Marner: Wigginton is special, but he has room to grow

Aaron Marner, assistant sports editor 2017-18

Aaron Marner

By now, Iowa State fans have seen just how talented Lindell Wigginton is, and how much of an impact he has on this basketball team.

Sixteen games into the season, the true freshman is averaging a team-high 16.5 points per game. He’s second on the team in made 3-pointers and first in 3-point percentage. Only backcourt teammates Nick Weiler-Babb and Donovan Jackson have played more minutes for the Cyclones than Wigginton, but No. 5 leads the team in usage rate (24.9 percent of team possessions while he’s on the floor, per KenPom).

Again, Wigginton is just a freshman. Only 12 freshman are scoring more points per game than Wigginton this season. Lately, he’s shown that his classification may not be relevant to anything other than the class records future Cyclone newcomers will try to break.

But here’s the thing: Wigginton still has plenty of room to grow.


After Wigginton dropped a career-high 30 points against Baylor, Scott Drew, the Bears’ head coach, raved about Wigginton’s ability.

“He’s an elite scorer,” Drew said. “He’s got great strength. He’s really good off the bounce and obviously can shoot it. When you go from Oak Hill [Academy] and you’re one of their best players for the last couple years, he’s seen everybody, played against everybody, he’s just really good.”

But at 6-foot-2, Wigginton’s NBA future likely rests on his ability to play point guard. So far, he hasn’t shown much ability to do that. Weiler-Babb is the clear floor general of this team.

Wigginton has good vision in the open court, but when the game slows down, Wigginton’s ability to create for teammates suffers.

Wigginton’s strengths are his athleticism and physical gifts, which is quite different from Iowa State’s previous backcourt leader and Wigginton’s friend, Monte Morris.

“I’m athletic, I’m kind of an above the rim type of player,” Wigginton told the Daily before the season.

Wigginton said he wanted to work on things Morris does well, like changing speeds and his footwork. And, of course, he wanted to learn how to get his teammates involved the way Morris did.

But right now, he’s second on the team behind Nick Weiler-Babb in assists. Weiler-Babb is at 7.7 per game. Wigginton is at just 2.2.

“He’s a talented kid,” said coach Steve Prohm. “He’s a freshman though, so you have growing pains.”

While he’s already an elite scorer — his 16.5 points per game would be an Iowa State freshman record if he can keep it up the rest of the year — the rest of his game needs some work. And even his scoring could be improved.

That scoring average is impressive. But the consistency isn’t. Over the team’s last six games, Wigginton has three games with 23 or more points. He also has three games with nine or fewer points.

When Wigginton struggles to score, it puts the team, and Prohm, in a tough spot. He’s the most talented scorer on the roster, but he’s sometimes turnover-prone and his ability to create for teammates on a consistent basis hasn’t quite clicked yet.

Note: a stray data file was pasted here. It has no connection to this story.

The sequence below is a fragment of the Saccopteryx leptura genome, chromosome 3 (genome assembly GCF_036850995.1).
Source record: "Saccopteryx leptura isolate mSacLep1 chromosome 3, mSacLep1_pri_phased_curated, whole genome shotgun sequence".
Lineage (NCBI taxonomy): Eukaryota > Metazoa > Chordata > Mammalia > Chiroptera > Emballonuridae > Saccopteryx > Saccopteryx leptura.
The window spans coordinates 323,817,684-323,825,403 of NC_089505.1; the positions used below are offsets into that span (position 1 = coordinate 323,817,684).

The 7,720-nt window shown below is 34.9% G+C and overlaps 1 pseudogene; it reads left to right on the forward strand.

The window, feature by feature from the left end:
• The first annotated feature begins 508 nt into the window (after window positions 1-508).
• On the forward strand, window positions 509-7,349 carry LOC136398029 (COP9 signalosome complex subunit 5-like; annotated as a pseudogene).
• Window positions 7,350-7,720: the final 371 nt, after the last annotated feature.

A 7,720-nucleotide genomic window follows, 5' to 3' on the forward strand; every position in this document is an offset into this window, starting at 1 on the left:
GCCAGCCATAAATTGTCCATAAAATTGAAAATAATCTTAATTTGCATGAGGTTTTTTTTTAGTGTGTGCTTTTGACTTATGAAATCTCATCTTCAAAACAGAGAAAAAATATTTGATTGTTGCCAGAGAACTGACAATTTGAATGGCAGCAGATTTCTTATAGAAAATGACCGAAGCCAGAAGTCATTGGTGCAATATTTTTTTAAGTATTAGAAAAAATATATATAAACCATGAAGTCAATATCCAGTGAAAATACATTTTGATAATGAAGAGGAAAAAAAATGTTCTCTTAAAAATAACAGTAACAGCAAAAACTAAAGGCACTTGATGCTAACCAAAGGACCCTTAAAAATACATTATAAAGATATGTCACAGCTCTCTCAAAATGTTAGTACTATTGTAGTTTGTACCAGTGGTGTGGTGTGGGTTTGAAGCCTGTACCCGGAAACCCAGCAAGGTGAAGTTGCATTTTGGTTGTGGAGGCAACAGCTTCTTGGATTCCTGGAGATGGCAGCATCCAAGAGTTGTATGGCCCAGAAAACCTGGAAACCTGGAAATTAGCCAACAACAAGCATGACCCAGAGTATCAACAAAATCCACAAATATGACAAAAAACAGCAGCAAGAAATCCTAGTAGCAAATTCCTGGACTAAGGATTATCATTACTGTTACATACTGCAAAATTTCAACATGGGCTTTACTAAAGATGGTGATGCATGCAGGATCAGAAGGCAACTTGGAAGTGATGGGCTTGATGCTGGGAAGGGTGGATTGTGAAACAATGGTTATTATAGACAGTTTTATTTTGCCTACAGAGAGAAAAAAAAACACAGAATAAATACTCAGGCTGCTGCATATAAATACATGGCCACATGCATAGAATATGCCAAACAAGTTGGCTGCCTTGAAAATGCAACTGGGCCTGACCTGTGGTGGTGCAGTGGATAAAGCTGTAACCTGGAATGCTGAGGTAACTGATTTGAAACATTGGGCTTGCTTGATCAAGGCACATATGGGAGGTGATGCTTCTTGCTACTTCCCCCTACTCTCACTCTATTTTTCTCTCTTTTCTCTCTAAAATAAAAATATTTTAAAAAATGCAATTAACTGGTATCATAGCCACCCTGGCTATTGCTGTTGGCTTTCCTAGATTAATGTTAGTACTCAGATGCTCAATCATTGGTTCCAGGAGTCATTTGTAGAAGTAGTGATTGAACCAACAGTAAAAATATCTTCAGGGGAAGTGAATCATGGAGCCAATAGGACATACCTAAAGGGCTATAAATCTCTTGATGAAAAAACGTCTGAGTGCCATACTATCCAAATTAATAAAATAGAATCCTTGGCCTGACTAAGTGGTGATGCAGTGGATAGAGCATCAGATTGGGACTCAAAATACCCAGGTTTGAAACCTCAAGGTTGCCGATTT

In five Big 12 games, Wigginton has gone a game without an assist twice already. He had two more games like that in the non-conference season, too.

Right now, Wigginton is an elite scorer. Not just for a freshman, but for any player. He can get to the free throw line at will, he can hit mid-range jumpers and his 3-point shooting percentage is the highest on the team. When he becomes an elite facilitator too, Wigginton will be nearly impossible to stop.


“He’s starting to understand you have to compete at both ends,” Prohm said. “And that’s what going to take his game [up a level].”

Wigginton often jumps when closing out a shooter, even biting on pump-fakes, allowing players to drive for easy buckets when the defensive rotation can’t keep up.

There’s been plenty of time to work on that, and as Prohm mentioned, Wigginton has gotten better defensively.

“He guarded [Manu] Lecomte,” Prohm said after Iowa State beat Baylor. “We put him on Lecomte and I thought he really competed on the defensive end. That’s what I’m proud of him for.”

Lecomte was held to just nine points on 2-of-12 shooting against Iowa State. That was his second-worst field goal percentage of the season and tied for his third-lowest scoring total. It was the first time since the first round of last year’s NCAA Tournament that Lecomte had been held without making a 3-pointer.

But there are still areas where he can grow. He still bites on fakes from time to time. Wigginton has had a number of emphatic blocks and steals, but generally he doesn’t create many turnovers. He’s currently third on the team in blocks and tied for second in steals.

Watch this sequence at the 40:59 mark of the video. Wigginton sits between his man and the ball, watching the ball in case it’s kicked out.

When the pass is made, Wigginton’s athleticism allows him to steal the pass in mid-air. He’s smart enough to recognize the fast break opportunity and turn it into an open mid-range jumper, giving Iowa State a two-point lead in the second half at the No. 12 team in the country.

That’s what his athleticism and basketball IQ allows him to do. Even against the best teams in the nation, Wigginton stands out. Now, it’s just a matter of doing that every game.

If — or, should I say, when — he’s performing at that level on both ends of the floor on a consistent basis, Wigginton can lead Iowa State to special places. Look at how good he is now. If the rest of his game can catch up, Iowa State might have one of the best players in college basketball before long.